The shower is roomy, with a 2m height and 1200x550-650mm floor area (depending on your ute). You still access the Porta Potti from behind a vinyl curtain, but Wedgetail has added diffused light near the shower taps to avoid casting unfortunate silhouettes on the surrounding walls.

Waste water from the shower and the internal sink can now be collected in a bucket, or, more politically correctly, in the 35L grey water tank via a supplied hose.

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There is a large remotely-dimmed striplight in the roof that’s sheltered to provide diffused illumination in the bed area, and reading lights which are all fed from the optional 100Ah lithium battery. Compared to the 105Ah AGM option, the lithium battery provides faster recharging, a 30A capacity increase due to greater discharging proficiency, and 17kg in weight saving.

Our review camper had a Redarc 30A battery management system but the option of a new Enerdrive system with a 100Ah or 125Ah battery is about to become available. Charging is also assisted by a 50A Anderson plug from the vehicle’s alternator.

Four 12V sockets are included with all battery setups but the extra capacity of a lithium battery allows for an extra dual 2.4A USB port. There is also a 240V inlet and double 240V outlet.

The eating nook is comfy for its size, and now features softer back and firmer seat cushions. The bed is a camper-queen innerspring design with two bottom layers removed to save on weight, and a roomy vinyl cover to encompass a mattress topper, doona or whatever bedclothes you might wish to use.

The end of the bed cover nearest the front wall can be strapped up to the spreader bar above, to keep the bedding off the wall to avoid getting damp.

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The whole camper offers a surprising amount of thermal protection with the tropical roof, the heavily-insulated fibreglass bed-base/roof (at 33kg, about 20kg less than before) and 25mm of lining in all the exposed walls of the camper body to further minimise condensation. Seven windows with mesh (two with plastic inserts and four with curtains) throughout circulate air from any direction. As the camper sits up on a tray back, clear of the ground, it’s well placed to provide panoramic views and capture a breeze.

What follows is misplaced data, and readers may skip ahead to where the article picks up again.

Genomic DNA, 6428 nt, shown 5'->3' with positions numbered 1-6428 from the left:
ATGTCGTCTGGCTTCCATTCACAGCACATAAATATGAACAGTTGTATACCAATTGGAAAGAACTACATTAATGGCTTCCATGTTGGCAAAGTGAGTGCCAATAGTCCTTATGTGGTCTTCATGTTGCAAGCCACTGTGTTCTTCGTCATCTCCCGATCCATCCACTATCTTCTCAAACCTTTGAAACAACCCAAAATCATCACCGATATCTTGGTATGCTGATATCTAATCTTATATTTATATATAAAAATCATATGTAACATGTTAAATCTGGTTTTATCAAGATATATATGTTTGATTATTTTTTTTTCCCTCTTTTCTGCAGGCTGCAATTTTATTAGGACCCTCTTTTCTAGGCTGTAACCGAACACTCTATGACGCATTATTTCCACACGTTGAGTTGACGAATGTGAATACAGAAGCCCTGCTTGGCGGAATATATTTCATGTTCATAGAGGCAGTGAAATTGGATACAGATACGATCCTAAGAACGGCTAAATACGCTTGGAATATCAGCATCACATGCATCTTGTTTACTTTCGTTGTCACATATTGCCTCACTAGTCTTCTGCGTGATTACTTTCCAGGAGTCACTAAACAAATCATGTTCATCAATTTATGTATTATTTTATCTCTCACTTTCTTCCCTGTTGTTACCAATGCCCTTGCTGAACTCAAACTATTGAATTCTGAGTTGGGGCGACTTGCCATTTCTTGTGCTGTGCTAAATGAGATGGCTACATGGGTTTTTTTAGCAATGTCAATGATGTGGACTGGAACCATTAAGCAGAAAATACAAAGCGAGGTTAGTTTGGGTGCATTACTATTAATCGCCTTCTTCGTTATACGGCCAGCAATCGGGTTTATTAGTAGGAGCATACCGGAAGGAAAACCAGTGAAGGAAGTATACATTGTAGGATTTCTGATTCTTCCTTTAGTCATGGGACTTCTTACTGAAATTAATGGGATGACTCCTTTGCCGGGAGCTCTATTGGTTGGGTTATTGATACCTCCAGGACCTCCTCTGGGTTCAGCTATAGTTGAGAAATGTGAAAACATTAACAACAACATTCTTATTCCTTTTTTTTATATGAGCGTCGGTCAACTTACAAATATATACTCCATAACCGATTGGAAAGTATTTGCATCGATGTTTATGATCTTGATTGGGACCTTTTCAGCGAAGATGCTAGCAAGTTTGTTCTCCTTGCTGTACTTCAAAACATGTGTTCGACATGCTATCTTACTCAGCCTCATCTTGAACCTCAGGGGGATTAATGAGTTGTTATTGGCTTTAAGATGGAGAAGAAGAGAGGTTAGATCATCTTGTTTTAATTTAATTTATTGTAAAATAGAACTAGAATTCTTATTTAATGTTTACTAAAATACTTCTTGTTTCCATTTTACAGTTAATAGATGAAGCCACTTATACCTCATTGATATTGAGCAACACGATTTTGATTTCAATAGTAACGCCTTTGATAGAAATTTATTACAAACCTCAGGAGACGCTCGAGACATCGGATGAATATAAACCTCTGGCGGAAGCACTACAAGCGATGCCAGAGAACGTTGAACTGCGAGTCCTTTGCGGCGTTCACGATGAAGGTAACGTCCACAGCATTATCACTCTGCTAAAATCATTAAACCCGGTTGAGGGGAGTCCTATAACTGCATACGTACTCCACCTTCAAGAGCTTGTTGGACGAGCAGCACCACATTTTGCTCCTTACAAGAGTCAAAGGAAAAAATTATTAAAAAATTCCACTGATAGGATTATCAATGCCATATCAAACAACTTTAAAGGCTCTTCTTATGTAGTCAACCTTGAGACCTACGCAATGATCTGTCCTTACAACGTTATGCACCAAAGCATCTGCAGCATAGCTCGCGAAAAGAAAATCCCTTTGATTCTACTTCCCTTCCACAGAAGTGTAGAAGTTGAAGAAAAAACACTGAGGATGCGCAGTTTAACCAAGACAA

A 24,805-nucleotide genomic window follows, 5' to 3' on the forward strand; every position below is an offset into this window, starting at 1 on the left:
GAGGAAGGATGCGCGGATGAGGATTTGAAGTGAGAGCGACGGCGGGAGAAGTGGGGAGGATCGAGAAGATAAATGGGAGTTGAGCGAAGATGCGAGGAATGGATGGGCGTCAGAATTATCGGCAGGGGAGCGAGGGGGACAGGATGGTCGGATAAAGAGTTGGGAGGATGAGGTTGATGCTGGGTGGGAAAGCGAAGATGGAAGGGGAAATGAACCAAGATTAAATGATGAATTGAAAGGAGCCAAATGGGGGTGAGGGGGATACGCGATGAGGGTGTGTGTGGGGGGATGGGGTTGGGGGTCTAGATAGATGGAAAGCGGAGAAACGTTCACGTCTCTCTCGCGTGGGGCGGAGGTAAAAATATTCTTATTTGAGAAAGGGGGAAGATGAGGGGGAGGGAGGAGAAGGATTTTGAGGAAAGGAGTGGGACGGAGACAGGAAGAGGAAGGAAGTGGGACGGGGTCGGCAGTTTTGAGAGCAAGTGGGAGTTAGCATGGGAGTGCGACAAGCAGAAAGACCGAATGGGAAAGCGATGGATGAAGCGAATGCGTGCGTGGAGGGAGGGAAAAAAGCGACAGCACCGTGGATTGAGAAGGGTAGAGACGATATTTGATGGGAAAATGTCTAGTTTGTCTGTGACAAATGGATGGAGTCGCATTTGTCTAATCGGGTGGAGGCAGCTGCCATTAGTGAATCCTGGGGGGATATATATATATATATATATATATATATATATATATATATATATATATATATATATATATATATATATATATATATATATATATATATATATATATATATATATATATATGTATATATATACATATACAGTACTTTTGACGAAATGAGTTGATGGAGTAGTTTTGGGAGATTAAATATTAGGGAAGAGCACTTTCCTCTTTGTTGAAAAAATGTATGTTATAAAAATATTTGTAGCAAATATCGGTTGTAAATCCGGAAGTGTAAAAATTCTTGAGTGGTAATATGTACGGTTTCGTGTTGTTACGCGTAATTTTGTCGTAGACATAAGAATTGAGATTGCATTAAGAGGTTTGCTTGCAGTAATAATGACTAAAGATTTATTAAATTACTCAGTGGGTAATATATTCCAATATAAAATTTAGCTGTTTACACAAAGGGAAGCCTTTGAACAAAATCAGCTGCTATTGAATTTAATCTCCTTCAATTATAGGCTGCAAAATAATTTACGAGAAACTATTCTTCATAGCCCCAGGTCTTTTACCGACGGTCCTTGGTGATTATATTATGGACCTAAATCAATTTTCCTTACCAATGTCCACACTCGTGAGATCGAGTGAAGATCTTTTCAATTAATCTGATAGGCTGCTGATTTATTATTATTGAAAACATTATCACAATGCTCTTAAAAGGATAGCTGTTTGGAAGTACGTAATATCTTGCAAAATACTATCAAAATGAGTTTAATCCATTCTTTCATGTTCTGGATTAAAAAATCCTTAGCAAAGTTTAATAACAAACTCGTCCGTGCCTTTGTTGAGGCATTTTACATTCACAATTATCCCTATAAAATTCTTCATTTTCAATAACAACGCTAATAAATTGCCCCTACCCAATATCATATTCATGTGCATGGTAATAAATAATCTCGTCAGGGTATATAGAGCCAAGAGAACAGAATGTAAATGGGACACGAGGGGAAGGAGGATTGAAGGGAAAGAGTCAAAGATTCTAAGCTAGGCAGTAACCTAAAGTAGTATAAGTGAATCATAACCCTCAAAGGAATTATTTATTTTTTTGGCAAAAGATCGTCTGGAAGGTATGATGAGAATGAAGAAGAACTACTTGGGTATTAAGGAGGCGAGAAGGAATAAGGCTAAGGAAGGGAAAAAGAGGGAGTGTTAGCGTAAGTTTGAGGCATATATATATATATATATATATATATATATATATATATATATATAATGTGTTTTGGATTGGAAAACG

The 14L Truma UltraRapid Gas/Electric hot water unit is under the eating nook for easy maintenance. The Trumatic E2400 space heater is also here and uses about 170g of gas per hour. The two 4kg gas cylinders will last quite a while with this setup.

Though not required, there is now a gas detection alarm which turns on with the fridge circuit, so it’s always on. The main water tank holds 90L but can be optioned up to 180L. There is also a mains pressure water inlet.

The front cupboard inside will carry a 2kVA generator, but Wedgetail said that since fitting the solar panel and offering the lithium battery, its customers request these less. So Wedgetail makes a bracket and bag for a Transcool 12V evaporative air-conditioner, which does a good job of keeping you cool in bed at night, most especially in dry desert air.

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Weather, vermin or opportunistic snoopers for that matter are somewhat deterred by the half-height entry door and sliding security screen that padlocks to a shackle. The new extremely tough and durable paint finish is similar to what’s used for a ute liner minus the thickeners to provide high resistance to scratches and chips.

As a slide-on, the Wedgetail stands free of the vehicle on legs. The model on review came with electrical stands, which are easier than the original hand-operated mechanical stands (also included). Both types connect to the same brackets and the electric stands, which come with manual override, use just 1A to lift the camper clear of the vehicle’s tray via remote.

There are diagonal bracing bars for both stand types as a safeguard against fore-aft wobbling, and additional lateral braces so that when on concrete optional wheels can be inserted under each leg to push the free-standing camper around.

The legs can be used individually or as a pair to level up the camper on sloping ground even when attached to the vehicle.

THE WRAP UP

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There’s no beating about the bush, the Wedgetail comes at a premium. At its most basic it starts at $47,714, but it was $67,773 as reviewed, which we were told is pretty much the way most go out.

But it’s one hell of a camper, and if you consider the 15 month waiting list, it is evident others agree. It’s well thought out, innovative and classy. If you’re into slide-ons you’d be hard-pressed to find something better.

HITS AND MISSES

Pros…

  • Australian made
  • Quality engineering and finish
  • Roomy interior
  • Excellent kitchen

Cons…

  • Nothing that I can see